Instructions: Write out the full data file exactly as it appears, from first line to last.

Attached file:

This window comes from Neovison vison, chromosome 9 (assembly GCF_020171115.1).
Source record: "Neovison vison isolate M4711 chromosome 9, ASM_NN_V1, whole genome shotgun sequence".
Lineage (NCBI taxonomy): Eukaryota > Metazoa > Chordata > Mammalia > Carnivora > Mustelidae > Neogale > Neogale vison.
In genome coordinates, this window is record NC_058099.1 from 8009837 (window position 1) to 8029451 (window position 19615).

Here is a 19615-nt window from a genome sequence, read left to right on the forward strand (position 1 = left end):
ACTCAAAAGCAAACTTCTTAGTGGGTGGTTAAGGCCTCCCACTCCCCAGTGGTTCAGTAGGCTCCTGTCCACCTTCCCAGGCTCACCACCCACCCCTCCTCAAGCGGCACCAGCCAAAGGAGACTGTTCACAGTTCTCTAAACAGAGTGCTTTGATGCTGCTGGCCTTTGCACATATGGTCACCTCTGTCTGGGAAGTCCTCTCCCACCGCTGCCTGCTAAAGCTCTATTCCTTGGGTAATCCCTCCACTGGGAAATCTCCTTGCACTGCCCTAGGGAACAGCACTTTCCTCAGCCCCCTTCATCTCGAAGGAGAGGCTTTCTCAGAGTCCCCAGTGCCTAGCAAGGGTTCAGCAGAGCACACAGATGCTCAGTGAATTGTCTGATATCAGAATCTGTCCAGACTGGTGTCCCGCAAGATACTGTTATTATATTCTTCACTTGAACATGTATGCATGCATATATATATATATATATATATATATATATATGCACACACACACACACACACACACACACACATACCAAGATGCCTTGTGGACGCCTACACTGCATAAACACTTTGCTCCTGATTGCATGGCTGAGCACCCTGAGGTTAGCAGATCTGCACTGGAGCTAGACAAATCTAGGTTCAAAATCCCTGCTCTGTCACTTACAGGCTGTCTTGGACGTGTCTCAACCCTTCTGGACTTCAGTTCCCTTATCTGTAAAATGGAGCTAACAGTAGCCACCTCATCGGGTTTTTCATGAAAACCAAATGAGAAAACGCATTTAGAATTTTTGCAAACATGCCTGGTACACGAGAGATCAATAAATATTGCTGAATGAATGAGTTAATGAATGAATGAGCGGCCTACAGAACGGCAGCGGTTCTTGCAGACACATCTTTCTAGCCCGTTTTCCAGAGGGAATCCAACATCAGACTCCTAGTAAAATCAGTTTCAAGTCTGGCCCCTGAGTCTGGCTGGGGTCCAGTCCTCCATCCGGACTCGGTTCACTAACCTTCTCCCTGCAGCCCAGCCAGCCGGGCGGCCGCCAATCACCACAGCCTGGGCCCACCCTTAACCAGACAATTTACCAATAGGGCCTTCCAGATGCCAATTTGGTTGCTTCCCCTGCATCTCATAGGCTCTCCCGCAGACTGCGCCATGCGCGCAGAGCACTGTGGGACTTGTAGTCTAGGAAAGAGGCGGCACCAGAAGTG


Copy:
This window comes from Neovison vison, chromosome 9 (assembly GCF_020171115.1).
Source record: "Neovison vison isolate M4711 chromosome 9, ASM_NN_V1, whole genome shotgun sequence".
Lineage (NCBI taxonomy): Eukaryota > Metazoa > Chordata > Mammalia > Carnivora > Mustelidae > Neogale > Neogale vison.
In genome coordinates, this window is record NC_058099.1 from 8009837 (window position 1) to 8029451 (window position 19615).

Here is a 19615-nt window from a genome sequence, read left to right on the forward strand (position 1 = left end):
ACTCAAAAGCAAACTTCTTAGTGGGTGGTTAAGGCCTCCCACTCCCCAGTGGTTCAGTAGGCTCCTGTCCACCTTCCCAGGCTCACCACCCACCCCTCCTCAAGCGGCACCAGCCAAAGGAGACTGTTCACAGTTCTCTAAACAGAGTGCTTTGATGCTGCTGGCCTTTGCACATATGGTCACCTCTGTCTGGGAAGTCCTCTCCCACCGCTGCCTGCTAAAGCTCTATTCCTTGGGTAATCCCTCCACTGGGAAATCTCCTTGCACTGCCCTAGGGAACAGCACTTTCCTCAGCCCCCTTCATCTCGAAGGAGAGGCTTTCTCAGAGTCCCCAGTGCCTAGCAAGGGTTCAGCAGAGCACACAGATGCTCAGTGAATTGTCTGATATCAGAATCTGTCCAGACTGGTGTCCCGCAAGATACTGTTATTATATTCTTCACTTGAACATGTATGCATGCATATATATATATATATATATATATATATATATGCACACACACACACACACACACACACACACATACCAAGATGCCTTGTGGACGCCTACACTGCATAAACACTTTGCTCCTGATTGCATGGCTGAGCACCCTGAGGTTAGCAGATCTGCACTGGAGCTAGACAAATCTAGGTTCAAAATCCCTGCTCTGTCACTTACAGGCTGTCTTGGACGTGTCTCAACCCTTCTGGACTTCAGTTCCCTTATCTGTAAAATGGAGCTAACAGTAGCCACCTCATCGGGTTTTTCATGAAAACCAAATGAGAAAACGCATTTAGAATTTTTGCAAACATGCCTGGTACACGAGAGATCAATAAATATTGCTGAATGAATGAGTTAATGAATGAATGAGCGGCCTACAGAACGGCAGCGGTTCTTGCAGACACATCTTTCTAGCCCGTTTTCCAGAGGGAATCCAACATCAGACTCCTAGTAAAATCAGTTTCAAGTCTGGCCCCTGAGTCTGGCTGGGGTCCAGTCCTCCATCCGGACTCGGTTCACTAACCTTCTCCCTGCAGCCCAGCCAGCCGGGCGGCCGCCAATCACCACAGCCTGGGCCCACCCTTAACCAGACAATTTACCAATAGGGCCTTCCAGATGCCAATTTGGTTGCTTCCCCTGCATCTCATAGGCTCTCCCGCAGACTGCGCCATGCGCGCAGAGCACTGTGGGACTTGTAGTCTAGGAAAGAGGCGGCACCAGAAGTG